Issue No. 6 Winter 2020

It’s time to revisit Marilynne Robinson’s novel, Housekeeping, about America’s shift from homesteading to rootlessness.  In the 1950s,  two orphans are cared for by a grandmother who views housekeeping as a sacred act. Her sheets “are like vestments flapping in the wind.”  Robinson examines our tenuous hold on place and asks why some of us are natural nesters and others born vagabonds.

Author/filmmaker Phil Cousineau talks about the hero’s (and heroine’s) journey with all its wonders and temptations — and what it takes to find our way back home.

For some 19th century immigrants, homesickness was a wasting disease.  Others fared better, finding ways to honor the homes they’d left behind.  

Richard Beban on what to do when joy gets in your eyes and how to say goodbye to a well-loved shirt.

Duncan Parsons on saying “I’m sorry” to the fish, the dog, and the house.

Read Ludmilla Petrushevskaya’s surrealist tales about an artist who loses his Moscow apartment to a swindler and a mother who loved her children until they moved back home.

Get yourself to  a Repair Cafe where you can fix your cell phone or your toaster and restore an antique dresser.  Some places will even teach you how to crochet a throw or darn a sock.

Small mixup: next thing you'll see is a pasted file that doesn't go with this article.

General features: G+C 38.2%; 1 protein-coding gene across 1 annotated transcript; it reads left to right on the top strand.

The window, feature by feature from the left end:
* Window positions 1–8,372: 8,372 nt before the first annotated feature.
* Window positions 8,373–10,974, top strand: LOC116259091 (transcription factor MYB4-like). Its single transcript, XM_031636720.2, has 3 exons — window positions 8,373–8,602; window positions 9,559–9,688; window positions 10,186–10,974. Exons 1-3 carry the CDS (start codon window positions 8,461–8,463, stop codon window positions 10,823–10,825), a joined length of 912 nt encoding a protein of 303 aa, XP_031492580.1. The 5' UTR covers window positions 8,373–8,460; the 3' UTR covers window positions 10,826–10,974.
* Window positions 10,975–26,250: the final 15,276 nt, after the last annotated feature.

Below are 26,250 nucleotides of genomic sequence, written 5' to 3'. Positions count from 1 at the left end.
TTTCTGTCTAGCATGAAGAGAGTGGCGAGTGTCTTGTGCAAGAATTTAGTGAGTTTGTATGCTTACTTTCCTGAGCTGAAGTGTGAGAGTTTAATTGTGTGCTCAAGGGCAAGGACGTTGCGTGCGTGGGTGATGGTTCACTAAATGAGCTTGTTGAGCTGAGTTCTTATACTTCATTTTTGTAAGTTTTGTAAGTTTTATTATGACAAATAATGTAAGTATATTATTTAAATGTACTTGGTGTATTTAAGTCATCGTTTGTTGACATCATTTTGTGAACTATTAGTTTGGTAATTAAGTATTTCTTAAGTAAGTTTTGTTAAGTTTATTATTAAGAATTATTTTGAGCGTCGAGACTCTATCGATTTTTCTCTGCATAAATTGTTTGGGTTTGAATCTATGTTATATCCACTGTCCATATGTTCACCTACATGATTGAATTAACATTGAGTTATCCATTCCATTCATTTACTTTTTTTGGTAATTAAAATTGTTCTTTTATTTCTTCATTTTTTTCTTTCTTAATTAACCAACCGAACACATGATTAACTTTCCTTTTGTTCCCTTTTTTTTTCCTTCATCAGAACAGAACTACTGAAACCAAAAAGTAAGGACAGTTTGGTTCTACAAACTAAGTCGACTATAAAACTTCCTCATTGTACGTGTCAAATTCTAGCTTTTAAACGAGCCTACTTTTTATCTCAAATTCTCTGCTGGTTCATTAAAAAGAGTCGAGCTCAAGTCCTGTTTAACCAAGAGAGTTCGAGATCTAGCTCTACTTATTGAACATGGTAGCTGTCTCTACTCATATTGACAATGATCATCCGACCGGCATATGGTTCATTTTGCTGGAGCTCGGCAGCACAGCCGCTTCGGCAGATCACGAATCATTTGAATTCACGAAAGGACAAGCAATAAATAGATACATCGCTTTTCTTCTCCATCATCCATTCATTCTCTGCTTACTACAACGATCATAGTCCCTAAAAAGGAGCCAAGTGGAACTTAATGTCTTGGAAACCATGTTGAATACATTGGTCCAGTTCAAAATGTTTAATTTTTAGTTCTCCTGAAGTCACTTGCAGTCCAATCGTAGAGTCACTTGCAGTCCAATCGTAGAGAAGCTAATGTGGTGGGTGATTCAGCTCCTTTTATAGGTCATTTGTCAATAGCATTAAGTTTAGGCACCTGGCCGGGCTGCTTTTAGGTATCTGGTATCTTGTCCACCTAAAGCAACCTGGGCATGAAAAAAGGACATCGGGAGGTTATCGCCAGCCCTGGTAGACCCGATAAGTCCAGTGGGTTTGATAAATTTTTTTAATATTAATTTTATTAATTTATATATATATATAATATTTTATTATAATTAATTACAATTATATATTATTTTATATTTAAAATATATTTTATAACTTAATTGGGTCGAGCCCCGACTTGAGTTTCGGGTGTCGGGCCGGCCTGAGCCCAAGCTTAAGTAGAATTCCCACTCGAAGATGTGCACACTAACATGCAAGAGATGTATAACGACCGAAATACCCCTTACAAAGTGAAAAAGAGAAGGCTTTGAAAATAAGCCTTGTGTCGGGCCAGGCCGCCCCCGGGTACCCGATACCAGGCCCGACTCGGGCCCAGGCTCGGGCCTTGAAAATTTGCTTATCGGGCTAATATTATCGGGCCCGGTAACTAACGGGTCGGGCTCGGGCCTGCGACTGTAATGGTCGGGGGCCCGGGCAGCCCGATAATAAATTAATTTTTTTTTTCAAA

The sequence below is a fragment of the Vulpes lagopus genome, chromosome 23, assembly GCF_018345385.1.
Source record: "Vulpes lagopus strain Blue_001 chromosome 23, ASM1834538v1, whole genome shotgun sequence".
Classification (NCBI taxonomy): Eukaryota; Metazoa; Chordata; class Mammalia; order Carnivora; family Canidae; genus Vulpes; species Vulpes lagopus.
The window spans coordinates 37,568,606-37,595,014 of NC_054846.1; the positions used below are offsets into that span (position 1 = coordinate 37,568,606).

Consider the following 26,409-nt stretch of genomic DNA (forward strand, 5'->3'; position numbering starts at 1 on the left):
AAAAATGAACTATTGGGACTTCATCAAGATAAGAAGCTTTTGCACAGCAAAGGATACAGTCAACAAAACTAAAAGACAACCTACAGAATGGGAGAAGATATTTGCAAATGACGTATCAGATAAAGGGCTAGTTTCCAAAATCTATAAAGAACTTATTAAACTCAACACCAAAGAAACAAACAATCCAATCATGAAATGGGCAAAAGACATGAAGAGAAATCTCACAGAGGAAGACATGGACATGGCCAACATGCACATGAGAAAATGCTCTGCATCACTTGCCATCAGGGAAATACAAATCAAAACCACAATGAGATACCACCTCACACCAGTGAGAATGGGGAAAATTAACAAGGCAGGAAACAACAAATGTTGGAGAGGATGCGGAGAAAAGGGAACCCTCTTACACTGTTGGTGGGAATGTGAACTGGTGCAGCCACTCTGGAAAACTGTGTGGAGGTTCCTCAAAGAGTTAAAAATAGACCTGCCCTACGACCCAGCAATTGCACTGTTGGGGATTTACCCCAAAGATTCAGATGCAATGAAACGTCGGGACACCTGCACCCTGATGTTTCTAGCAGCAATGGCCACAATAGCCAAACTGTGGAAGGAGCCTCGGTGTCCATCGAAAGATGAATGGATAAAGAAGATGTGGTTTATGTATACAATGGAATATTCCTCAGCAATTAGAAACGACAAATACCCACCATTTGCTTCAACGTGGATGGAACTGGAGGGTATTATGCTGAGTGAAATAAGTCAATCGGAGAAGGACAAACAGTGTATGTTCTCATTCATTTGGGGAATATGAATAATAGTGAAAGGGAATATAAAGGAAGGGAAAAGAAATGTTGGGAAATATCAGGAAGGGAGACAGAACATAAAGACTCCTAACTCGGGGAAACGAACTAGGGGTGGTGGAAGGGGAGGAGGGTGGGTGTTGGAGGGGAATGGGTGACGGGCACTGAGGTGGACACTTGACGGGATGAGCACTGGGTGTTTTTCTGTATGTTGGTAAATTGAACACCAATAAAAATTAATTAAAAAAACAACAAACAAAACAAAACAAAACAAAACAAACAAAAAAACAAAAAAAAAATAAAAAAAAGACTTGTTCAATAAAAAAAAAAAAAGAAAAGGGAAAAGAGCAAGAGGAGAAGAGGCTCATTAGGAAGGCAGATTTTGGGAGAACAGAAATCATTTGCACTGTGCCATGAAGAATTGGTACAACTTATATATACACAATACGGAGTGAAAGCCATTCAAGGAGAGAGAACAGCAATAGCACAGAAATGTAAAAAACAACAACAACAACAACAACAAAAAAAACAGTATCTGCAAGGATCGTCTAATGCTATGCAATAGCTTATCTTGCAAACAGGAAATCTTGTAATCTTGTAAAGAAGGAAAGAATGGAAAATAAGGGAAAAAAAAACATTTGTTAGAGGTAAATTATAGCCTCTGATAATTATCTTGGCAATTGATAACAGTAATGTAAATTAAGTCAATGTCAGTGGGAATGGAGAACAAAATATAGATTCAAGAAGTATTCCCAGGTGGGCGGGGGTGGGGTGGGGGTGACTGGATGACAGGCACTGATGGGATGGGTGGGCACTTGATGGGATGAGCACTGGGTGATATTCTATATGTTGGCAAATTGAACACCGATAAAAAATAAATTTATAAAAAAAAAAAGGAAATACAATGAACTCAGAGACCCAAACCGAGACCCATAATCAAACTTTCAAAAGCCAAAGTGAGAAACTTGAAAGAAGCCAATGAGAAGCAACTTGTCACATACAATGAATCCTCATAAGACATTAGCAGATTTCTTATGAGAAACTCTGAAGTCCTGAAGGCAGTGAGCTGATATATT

Virginia Woolf moved between the countryside and London as if her life depended on it.  For her, home was both an intellectual hive and an insistent muse.

Feminist writer Anna de Noailles had an ultra-quiet writer’s den. Proust followed suit recreating La Belle Epoque from his cork-lined room.

Poet Ann Robinson describes cleaning houses in Marin County in the 1980s when the money flowed and so did the drugs.

Shoshana Zuboff  says our digital helpers aren’t manna from the gods — they’re here to steal our data and our privacy. Should we worry?


 How are we reinventing home as an intellectual salon, a mindful sanctuary, a hub of creativity and commerce?  

Psychologist Helen Marlo tells working mothers how to make their lives like music — a symphony with changing elements. 

Valerie Andrews reports on the latest neuroscience studies that show how winter can be stressful, and why our best prescription is to hunker down at home.

Jane Austen felt a house revealed the character of its occupants.  When choosing a partner, she advised, look carefully at how he keeps his rooms. 

Our belongings aren’t just passive objects here to do our bidding, says C. G. Jung.  They have personalities and adventures of their own.

The Slow Housekeeping movement is about making a nourishing home. Here are some tips on  how to create your own domestic rituals. 

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